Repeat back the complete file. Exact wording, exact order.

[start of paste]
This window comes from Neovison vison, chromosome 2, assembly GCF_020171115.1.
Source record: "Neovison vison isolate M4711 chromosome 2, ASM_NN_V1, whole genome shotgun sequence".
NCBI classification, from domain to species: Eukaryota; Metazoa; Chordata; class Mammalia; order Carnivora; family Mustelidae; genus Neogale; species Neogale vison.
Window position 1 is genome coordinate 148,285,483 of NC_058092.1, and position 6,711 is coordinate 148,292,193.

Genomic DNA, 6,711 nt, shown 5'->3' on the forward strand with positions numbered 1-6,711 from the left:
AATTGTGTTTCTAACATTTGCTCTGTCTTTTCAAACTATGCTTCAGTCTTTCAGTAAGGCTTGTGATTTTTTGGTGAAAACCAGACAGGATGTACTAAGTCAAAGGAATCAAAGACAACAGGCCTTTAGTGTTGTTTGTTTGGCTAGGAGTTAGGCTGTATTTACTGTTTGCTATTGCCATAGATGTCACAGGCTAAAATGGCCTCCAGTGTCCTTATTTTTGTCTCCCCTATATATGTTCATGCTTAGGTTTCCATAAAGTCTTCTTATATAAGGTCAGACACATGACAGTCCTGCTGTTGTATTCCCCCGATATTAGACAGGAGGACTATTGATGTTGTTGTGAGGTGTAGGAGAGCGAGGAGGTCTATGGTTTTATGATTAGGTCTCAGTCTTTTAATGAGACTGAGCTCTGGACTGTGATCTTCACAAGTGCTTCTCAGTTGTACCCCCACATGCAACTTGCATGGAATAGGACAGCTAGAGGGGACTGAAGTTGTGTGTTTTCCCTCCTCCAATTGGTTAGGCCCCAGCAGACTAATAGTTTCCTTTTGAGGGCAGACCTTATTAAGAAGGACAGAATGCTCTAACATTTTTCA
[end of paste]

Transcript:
This window comes from Neovison vison, chromosome 2, assembly GCF_020171115.1.
Source record: "Neovison vison isolate M4711 chromosome 2, ASM_NN_V1, whole genome shotgun sequence".
NCBI classification, from domain to species: Eukaryota; Metazoa; Chordata; class Mammalia; order Carnivora; family Mustelidae; genus Neogale; species Neogale vison.
Window position 1 is genome coordinate 148,285,483 of NC_058092.1, and position 6,711 is coordinate 148,292,193.

Genomic DNA, 6,711 nt, shown 5'->3' on the forward strand with positions numbered 1-6,711 from the left:
AATTGTGTTTCTAACATTTGCTCTGTCTTTTCAAACTATGCTTCAGTCTTTCAGTAAGGCTTGTGATTTTTTGGTGAAAACCAGACAGGATGTACTAAGTCAAAGGAATCAAAGACAACAGGCCTTTAGTGTTGTTTGTTTGGCTAGGAGTTAGGCTGTATTTACTGTTTGCTATTGCCATAGATGTCACAGGCTAAAATGGCCTCCAGTGTCCTTATTTTTGTCTCCCCTATATATGTTCATGCTTAGGTTTCCATAAAGTCTTCTTATATAAGGTCAGACACATGACAGTCCTGCTGTTGTATTCCCCCGATATTAGACAGGAGGACTATTGATGTTGTTGTGAGGTGTAGGAGAGCGAGGAGGTCTATGGTTTTATGATTAGGTCTCAGTCTTTTAATGAGACTGAGCTCTGGACTGTGATCTTCACAAGTGCTTCTCAGTTGTACCCCCACATGCAACTTGCATGGAATAGGACAGCTAGAGGGGACTGAAGTTGTGTGTTTTCCCTCCTCCAATTGGTTAGGCCCCAGCAGACTAATAGTTTCCTTTTGAGGGCAGACCTTATTAAGAAGGACAGAATGCTCTAACATTTTTCA